Olivas to Coordinate English Language Learning; Perez Takes Over Spanish DMS and DHS

Maria Olivas

Submitted by Denair Unified School District

Learning a second language is hard. It also can be an important asset for students as they make their way through high school to college and beyond. And whether that second language is Spanish or English, the Denair Unified School District believes a mid-year adjustment will benefit all its students.

When classes resumed Jan. 4, longtime Spanish teacher Maria Olivas took on a newly created role as coordinator of English language development services. She will work with students at all grade levels for whom English is a second language while still teaching two periods at the high school.

Moving to the high school and middle school campuses is Jasmin Perez, who spent the first semester working with younger students across the street at Denair Elementary Charter Academy.

Olivas has worked in the district since 2004. Perez came to Denair this school year after previously teaching at Kimball High in Tracy and in Turlock.

“Maria began the bilingual literacy seal program here at Denair High School for Spanish-speaking students,” said Principal Alecia Myers. “We look forward to her continued service as the EL coordinator to expand that program to all bilingual students from the variety of languages spoken by our DUSD students.”

The literacy seal program is run through the Stanislaus County Office of Education. Students must pass a rigorous series of written and oral tests to prove they have mastered a second language. In return, they are awarded a special seal on their high school diplomas.

“Maria will be instrumental in coordinating an ELD program that meets the needs of our students.  She will work district-wide to provide instructional support to all teachers and increase parent engagement for our schools,” said Michelle Bush, senior director of curriculum and instruction.

Of Denair’s nearly 1,300 students, English is a second language for 212 of them.

“I plan to make direct contact with parents, teachers, administrators and all other staff in order to learn of other factors in each students’ life that may be affecting the progress of language proficiency and utilize resources that may help address such factors,” Olivas said. “I believe the key to the students’ success is to closely monitor their progress and address the ‘bumps on the road’ as they appear.”Jasmin Perez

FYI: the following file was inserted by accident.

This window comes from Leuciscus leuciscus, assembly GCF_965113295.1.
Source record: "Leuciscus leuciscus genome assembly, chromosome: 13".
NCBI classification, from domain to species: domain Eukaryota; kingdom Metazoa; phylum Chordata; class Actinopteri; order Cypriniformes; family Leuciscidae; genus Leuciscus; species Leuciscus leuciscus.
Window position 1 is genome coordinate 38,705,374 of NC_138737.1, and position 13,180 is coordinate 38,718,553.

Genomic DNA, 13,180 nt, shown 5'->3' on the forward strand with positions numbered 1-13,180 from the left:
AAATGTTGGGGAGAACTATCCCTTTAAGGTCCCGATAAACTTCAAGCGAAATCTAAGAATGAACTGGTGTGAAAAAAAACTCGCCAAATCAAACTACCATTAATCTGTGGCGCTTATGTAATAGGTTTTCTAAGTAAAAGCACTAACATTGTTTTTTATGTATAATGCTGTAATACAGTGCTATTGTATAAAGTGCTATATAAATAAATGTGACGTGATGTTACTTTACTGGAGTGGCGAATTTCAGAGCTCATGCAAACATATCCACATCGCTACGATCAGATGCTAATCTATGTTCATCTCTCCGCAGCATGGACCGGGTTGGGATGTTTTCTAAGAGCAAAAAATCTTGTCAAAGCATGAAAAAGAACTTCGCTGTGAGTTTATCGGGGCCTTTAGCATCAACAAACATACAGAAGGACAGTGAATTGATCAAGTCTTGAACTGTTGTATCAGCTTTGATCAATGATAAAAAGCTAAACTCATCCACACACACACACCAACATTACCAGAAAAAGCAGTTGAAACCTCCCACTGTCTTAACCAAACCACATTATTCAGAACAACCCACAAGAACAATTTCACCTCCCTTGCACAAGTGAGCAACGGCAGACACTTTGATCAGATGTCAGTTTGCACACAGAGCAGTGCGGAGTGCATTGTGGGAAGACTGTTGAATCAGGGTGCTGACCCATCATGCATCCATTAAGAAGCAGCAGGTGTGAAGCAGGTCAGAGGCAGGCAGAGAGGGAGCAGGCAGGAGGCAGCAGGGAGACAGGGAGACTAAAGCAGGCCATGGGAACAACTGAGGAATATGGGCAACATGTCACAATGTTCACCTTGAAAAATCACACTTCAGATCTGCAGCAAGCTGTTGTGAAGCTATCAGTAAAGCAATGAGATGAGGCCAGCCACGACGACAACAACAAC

Perez found out about the change in her assignment just before the two-week Christmas break. Though the move was unexpected, she embraced the challenge. She said Olivas was gracious with her support and briefed her on what the students had been learning. Olivas also spent the first two days in class with Perez.

“Our approaches are a little different, but she’s been available for support,” Perez said. “I tend to have a more oral language approach. Mrs. Olivas was more focused on grammar. I like to do more projects, to get the students talking during class.”

The teaching differences extend to how she instructs younger students vs. those who are older, Perez said, who has three classes at the high school and two at the middle school.

“With elementary students, we did a lot of puppet shows and songs. At the high school, I try to introduce the grammar concept and relate it to something that catches the students’ attention,” she said. “For instance, we have winter formal coming up, so I’m trying to connect it to their lives and teaching them to use reflexive verbs.”

To backfill Perez’s duties at DECA, Principal Sara Michelena hired a paraprofessional to assist full-time Spanish teacher Donna Williams.

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